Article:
Beautiful and Easy to Grow
Common Name: Glossy Abelia
Botanical Name: Abelia x grandiflora
Form: upright, arching branches, multi-stemmed, twiggy
Plant Type: broadleaf evergreen, semi-evergreen in colder zones
Mature Size: 3-5 ft high and wide
Growth: moderate to fast
Origin: Italy, hybrid cross between A. uniflora and A. chinensis
Hardiness Zone: 5 to 9, Top growth will die down in Zone 5 but will often regrow from the roots.
Foliage: simple, 1 inch leaves, half as wide, dentate leaf margins, deep green that turn bronze in fall
Flowers: clusters of tubular pinkish white, bell-shaped, ¾”fragrant flowers, attracts butterflies late spring to late fall
Exposure: full sun to partial shade
Soil: moist, well-drained, acidic to neutral
Uses: hedge, accent, border, foundation, specimen, planters, erosion control on slopes
Propagation: softwood cuttings
Pruning: after flowering
Problems: uncommon: root rot, mildews, fungal leaf spot
Cultivars: Dwarf Purple. leaves turn purple in autumn and are retained throughout winter, pink blooms, dense low growth to 3 ft. ‘Edward Goucher’, flowers a deeper pink and leaves less shiny than the Glossy abelia, Grows 5ft x 5ft. Flowers from June to frost.
Comments: Well-behaved, fall flowering shrubs are rare and very desirable, but this pretty shrub is often overlooked. I’m not sure why. Maybe it’s because abelias aren’t flashy nor bold, and they don’t have huge showy flowers, but don’t let that dissuade you from planting this versatile, well-behaved an attractive shrub.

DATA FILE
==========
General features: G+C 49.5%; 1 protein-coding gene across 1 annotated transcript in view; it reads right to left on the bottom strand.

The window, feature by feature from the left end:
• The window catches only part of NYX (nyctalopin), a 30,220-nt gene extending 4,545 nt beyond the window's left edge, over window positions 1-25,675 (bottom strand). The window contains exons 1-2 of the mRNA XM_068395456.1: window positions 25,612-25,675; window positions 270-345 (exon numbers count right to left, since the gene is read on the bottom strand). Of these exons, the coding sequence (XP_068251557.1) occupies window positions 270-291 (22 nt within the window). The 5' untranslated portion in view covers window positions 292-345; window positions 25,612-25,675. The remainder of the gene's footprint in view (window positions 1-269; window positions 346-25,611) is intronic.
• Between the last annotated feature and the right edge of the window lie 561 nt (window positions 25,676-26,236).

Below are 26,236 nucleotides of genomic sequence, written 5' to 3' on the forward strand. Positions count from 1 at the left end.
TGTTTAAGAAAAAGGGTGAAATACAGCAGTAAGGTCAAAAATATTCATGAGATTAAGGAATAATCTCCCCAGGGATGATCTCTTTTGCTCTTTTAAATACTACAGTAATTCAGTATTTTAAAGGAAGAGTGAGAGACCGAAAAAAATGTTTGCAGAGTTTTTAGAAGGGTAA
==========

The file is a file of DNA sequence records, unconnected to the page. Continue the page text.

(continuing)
Although their flowers aren’t huge and flashy, they do have a plethora of them. They are tubular, star-shaped, 3/4" long, fragrant and are borne in clusters at the end of stems. Their flowering period lasts for months, starting from June or July and into November, peaking in autumn.
Glossy abelias have many uses in the garden. They have copious amounts of twiggy stems covered in glossy, 1.25 inches long, oval leaves with pointed tips. New leaves have a pinkish hue and in autumn, they turn a purplish bronze.
In areas from USDA Zones 5 to 6, glossy abelias are not evergreen. Even though they might lose their leaves in fall, it doesn’t mean they are dead. It’s just the plant’s way of surviving the winter. When winters are harsh, abelias may die right back to their roots, but they will regrow – so don’t give up on them.
Abelias are perfect to use as hedging, screens and topiaries due to their dense twiggy growth, small foliage and flowers that don’t stop because they form on new growth. They are desirable foundation plants as they don’t get too big or unruly. Their deep green glossy leaves are perfect to use as background plants and their fragrant flowers are welcome anywhere in the garden.